A study by the AAA Foundation for Traffic Safety shows that distraction in teen drivers is more common than previously thought. The foundation analyzed approximately 1,700 videos that showed teen drivers in the moments before they were involved in an accident.
They found the distractions caused almost 60% of the moderate to severe accidents.
Lytx Inc. is a company that provides programs to drivers hoping to improve their driving behavior and decreasing collisions. Lytx gave over 6,000 videos to AAA to view and in 1,691 videos, there were "crashes or hard-braking events."
Many of the accidents included rear-end collisions and running off the road.
So if teens are more distracted and more at risk for causing an accident, what are the distractions?
The study shows that the most common forms of distractions for teens were talking to, or paying attention to, passengers in the vehicle. It also showed that using a cellphone played a major role in accidents and that included talking, reading and sending messages.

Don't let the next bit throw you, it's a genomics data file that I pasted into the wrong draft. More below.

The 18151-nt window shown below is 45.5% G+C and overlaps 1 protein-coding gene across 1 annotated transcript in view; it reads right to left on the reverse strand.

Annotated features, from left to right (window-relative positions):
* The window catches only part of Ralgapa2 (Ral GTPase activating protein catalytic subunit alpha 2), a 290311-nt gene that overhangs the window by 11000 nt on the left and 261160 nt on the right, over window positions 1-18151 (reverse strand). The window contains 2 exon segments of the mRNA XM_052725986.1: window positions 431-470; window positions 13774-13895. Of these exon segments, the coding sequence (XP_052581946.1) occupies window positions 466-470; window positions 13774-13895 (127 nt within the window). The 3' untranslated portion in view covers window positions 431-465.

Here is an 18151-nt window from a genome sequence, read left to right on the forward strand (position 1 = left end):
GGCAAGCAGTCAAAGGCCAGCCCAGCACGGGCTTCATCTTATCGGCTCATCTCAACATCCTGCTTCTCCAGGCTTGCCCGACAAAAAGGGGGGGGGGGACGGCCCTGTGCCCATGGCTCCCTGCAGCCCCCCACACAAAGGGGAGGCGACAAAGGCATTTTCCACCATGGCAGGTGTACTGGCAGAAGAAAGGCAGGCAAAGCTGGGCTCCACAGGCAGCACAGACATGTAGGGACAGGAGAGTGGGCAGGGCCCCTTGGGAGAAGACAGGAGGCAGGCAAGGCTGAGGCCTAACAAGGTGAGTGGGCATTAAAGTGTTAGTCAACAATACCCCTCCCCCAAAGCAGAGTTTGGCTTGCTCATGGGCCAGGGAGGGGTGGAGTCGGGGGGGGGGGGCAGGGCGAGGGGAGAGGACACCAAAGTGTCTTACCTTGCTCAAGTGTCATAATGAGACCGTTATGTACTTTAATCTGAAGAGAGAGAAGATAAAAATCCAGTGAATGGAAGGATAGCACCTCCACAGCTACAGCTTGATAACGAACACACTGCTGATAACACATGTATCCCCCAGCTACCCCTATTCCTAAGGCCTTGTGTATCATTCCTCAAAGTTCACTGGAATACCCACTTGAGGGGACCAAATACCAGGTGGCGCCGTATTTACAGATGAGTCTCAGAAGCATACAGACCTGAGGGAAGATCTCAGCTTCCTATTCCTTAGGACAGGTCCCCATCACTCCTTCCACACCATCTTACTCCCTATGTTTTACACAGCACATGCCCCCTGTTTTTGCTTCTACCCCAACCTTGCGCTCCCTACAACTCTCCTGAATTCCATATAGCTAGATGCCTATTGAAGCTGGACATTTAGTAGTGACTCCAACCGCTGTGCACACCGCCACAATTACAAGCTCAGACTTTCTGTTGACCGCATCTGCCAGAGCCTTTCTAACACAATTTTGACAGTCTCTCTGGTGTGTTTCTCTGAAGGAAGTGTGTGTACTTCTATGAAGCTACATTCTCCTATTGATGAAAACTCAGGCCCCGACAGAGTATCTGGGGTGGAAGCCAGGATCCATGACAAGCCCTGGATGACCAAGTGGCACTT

In past studies, the National Highway Traffic Safety Administration thought distraction was a factor in only about 14% of all teen driver crashes. The AAA Foundation now has evidence that teen drivers are much more distracted before a crash than ever thought at 58%.
Traffic safety groups including AAA have discussed licensing requirements that would restrict the amount of passengers in a car if there was a teen driver. They have also discussed changes to laws that would restrict or prohibit cellphone use by teen drivers.
Because teen drivers have the highest crash rate of any other age group, it is important for parents to talk to their teens about the dangers of using their cellphone while driving and that too many passengers in a car is very distracting and unsafe.
Many accidents could be avoided if teen drivers were alert, paying attention to the road, and not distracted by their phone or others in the car. By taking away the distractions, less accidents would occur for these drivers, bringing down the 963,000 crashes that occured in 2013 for drivers age 16-19 years old.
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